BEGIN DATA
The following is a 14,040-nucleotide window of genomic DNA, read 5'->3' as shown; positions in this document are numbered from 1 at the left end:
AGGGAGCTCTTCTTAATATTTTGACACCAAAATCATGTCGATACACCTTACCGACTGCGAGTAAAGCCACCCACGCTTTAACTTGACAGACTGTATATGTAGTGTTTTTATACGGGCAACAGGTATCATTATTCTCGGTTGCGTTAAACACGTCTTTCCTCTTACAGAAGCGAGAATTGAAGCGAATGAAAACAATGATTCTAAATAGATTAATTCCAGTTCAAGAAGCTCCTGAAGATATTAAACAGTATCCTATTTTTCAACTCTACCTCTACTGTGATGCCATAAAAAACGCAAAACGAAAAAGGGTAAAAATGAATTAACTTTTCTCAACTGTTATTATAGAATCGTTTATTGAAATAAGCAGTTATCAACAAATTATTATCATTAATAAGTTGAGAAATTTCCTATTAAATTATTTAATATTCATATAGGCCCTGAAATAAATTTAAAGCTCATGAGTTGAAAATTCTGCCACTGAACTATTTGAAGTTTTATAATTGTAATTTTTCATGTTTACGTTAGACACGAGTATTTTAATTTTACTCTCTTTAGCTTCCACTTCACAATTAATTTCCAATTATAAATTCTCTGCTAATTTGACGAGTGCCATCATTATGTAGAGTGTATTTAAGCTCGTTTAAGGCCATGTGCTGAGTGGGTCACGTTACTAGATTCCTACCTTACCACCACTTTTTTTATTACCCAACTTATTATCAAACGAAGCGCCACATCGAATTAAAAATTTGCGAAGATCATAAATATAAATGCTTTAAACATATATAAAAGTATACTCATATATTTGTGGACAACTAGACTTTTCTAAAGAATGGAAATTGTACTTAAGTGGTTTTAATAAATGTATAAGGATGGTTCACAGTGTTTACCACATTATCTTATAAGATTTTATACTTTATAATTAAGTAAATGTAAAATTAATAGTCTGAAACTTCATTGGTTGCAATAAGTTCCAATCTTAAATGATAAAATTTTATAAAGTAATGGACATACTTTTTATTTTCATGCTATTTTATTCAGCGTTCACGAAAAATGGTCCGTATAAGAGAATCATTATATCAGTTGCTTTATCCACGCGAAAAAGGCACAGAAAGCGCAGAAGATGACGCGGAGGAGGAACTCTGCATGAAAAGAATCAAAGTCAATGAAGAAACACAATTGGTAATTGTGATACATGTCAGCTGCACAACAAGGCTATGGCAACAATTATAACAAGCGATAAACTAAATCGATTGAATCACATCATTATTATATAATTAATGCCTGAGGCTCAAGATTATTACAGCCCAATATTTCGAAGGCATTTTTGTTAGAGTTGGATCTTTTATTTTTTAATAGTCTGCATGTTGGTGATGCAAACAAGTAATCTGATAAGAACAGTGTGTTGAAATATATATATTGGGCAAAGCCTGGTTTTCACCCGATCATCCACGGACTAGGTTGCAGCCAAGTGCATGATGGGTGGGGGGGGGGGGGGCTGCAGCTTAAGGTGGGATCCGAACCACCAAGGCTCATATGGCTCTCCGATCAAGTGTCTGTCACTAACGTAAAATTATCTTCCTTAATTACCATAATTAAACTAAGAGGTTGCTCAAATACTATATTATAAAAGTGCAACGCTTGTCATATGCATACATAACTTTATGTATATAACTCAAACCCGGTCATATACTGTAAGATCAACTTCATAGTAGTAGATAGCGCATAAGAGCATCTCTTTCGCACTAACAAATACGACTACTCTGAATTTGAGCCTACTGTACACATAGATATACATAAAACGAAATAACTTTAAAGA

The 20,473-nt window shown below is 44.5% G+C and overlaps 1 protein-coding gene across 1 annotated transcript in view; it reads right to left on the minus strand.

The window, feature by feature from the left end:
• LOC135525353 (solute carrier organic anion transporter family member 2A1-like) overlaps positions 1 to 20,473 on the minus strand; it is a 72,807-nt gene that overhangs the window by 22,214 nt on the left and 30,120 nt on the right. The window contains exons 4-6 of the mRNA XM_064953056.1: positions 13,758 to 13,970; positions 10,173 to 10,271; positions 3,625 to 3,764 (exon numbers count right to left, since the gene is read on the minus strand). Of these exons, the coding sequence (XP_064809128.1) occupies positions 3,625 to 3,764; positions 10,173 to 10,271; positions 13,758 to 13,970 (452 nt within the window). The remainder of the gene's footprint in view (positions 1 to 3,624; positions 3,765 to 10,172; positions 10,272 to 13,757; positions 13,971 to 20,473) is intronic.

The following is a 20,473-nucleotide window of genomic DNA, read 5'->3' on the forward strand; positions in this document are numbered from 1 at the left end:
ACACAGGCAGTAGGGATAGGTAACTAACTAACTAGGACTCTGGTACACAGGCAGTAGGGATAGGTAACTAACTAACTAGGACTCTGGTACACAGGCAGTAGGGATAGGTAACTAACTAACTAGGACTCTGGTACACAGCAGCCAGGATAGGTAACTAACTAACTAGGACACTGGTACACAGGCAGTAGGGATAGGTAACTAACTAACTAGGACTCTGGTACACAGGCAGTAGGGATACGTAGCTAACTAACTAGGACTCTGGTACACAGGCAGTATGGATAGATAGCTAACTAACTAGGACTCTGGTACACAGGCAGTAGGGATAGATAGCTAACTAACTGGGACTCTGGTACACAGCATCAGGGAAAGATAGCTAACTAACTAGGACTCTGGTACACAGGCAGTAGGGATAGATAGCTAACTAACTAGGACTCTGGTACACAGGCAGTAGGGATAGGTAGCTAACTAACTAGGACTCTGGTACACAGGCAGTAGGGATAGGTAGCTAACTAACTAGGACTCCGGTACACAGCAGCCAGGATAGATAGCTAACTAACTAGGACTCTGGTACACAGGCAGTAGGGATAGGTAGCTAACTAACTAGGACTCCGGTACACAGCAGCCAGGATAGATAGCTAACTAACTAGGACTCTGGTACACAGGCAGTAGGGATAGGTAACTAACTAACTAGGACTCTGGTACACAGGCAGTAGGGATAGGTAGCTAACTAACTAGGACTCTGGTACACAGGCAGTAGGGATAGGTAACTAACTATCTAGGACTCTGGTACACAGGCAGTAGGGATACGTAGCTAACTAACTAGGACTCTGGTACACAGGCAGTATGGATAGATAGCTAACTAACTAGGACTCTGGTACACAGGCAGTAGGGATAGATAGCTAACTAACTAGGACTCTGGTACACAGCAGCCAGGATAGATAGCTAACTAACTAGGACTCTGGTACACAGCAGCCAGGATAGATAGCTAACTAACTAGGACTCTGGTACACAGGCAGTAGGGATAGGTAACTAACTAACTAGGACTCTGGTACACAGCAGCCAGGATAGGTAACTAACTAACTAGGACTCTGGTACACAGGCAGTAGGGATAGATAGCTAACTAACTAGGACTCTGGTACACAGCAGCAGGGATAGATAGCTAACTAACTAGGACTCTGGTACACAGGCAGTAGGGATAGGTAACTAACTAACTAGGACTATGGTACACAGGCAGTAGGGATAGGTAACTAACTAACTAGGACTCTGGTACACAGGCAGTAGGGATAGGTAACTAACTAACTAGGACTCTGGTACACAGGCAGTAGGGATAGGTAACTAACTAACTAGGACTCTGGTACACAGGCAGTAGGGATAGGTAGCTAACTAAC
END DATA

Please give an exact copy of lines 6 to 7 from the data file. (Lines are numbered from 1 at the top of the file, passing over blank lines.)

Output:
The following is a 20,473-nucleotide window of genomic DNA, read 5'->3' on the forward strand; positions in this document are numbered from 1 at the left end:
ACACAGGCAGTAGGGATAGGTAACTAACTAACTAGGACTCTGGTACACAGGCAGTAGGGATAGGTAACTAACTAACTAGGACTCTGGTACACAGGCAGTAGGGATAGGTAACTAACTAACTAGGACTCTGGTACACAGCAGCCAGGATAGGTAACTAACTAACTAGGACACTGGTACACAGGCAGTAGGGATAGGTAACTAACTAACTAGGACTCTGGTACACAGGCAGTAGGGATACGTAGCTAACTAACTAGGACTCTGGTACACAGGCAGTATGGATAGATAGCTAACTAACTAGGACTCTGGTACACAGGCAGTAGGGATAGATAGCTAACTAACTGGGACTCTGGTACACAGCATCAGGGAAAGATAGCTAACTAACTAGGACTCTGGTACACAGGCAGTAGGGATAGATAGCTAACTAACTAGGACTCTGGTACACAGGCAGTAGGGATAGGTAGCTAACTAACTAGGACTCTGGTACACAGGCAGTAGGGATAGGTAGCTAACTAACTAGGACTCCGGTACACAGCAGCCAGGATAGATAGCTAACTAACTAGGACTCTGGTACACAGGCAGTAGGGATAGGTAGCTAACTAACTAGGACTCCGGTACACAGCAGCCAGGATAGATAGCTAACTAACTAGGACTCTGGTACACAGGCAGTAGGGATAGGTAACTAACTAACTAGGACTCTGGTACACAGGCAGTAGGGATAGGTAGCTAACTAACTAGGACTCTGGTACACAGGCAGTAGGGATAGGTAACTAACTATCTAGGACTCTGGTACACAGGCAGTAGGGATACGTAGCTAACTAACTAGGACTCTGGTACACAGGCAGTATGGATAGATAGCTAACTAACTAGGACTCTGGTACACAGGCAGTAGGGATAGATAGCTAACTAACTAGGACTCTGGTACACAGCAGCCAGGATAGATAGCTAACTAACTAGGACTCTGGTACACAGCAGCCAGGATAGATAGCTAACTAACTAGGACTCTGGTACACAGGCAGTAGGGATAGGTAACTAACTAACTAGGACTCTGGTACACAGCAGCCAGGATAGGTAACTAACTAACTAGGACTCTGGTACACAGGCAGTAGGGATAGATAGCTAACTAACTAGGACTCTGGTACACAGCAGCAGGGATAGATAGCTAACTAACTAGGACTCTGGTACACAGGCAGTAGGGATAGGTAACTAACTAACTAGGACTATGGTACACAGGCAGTAGGGATAGGTAACTAACTAACTAGGACTCTGGTACACAGGCAGTAGGGATAGGTAACTAACTAACTAGGACTCTGGTACACAGGCAGTAGGGATAGGTAACTAACTAACTAGGACTCTGGTACACAGGCAGTAGGGATAGGTAGCTAACTAAC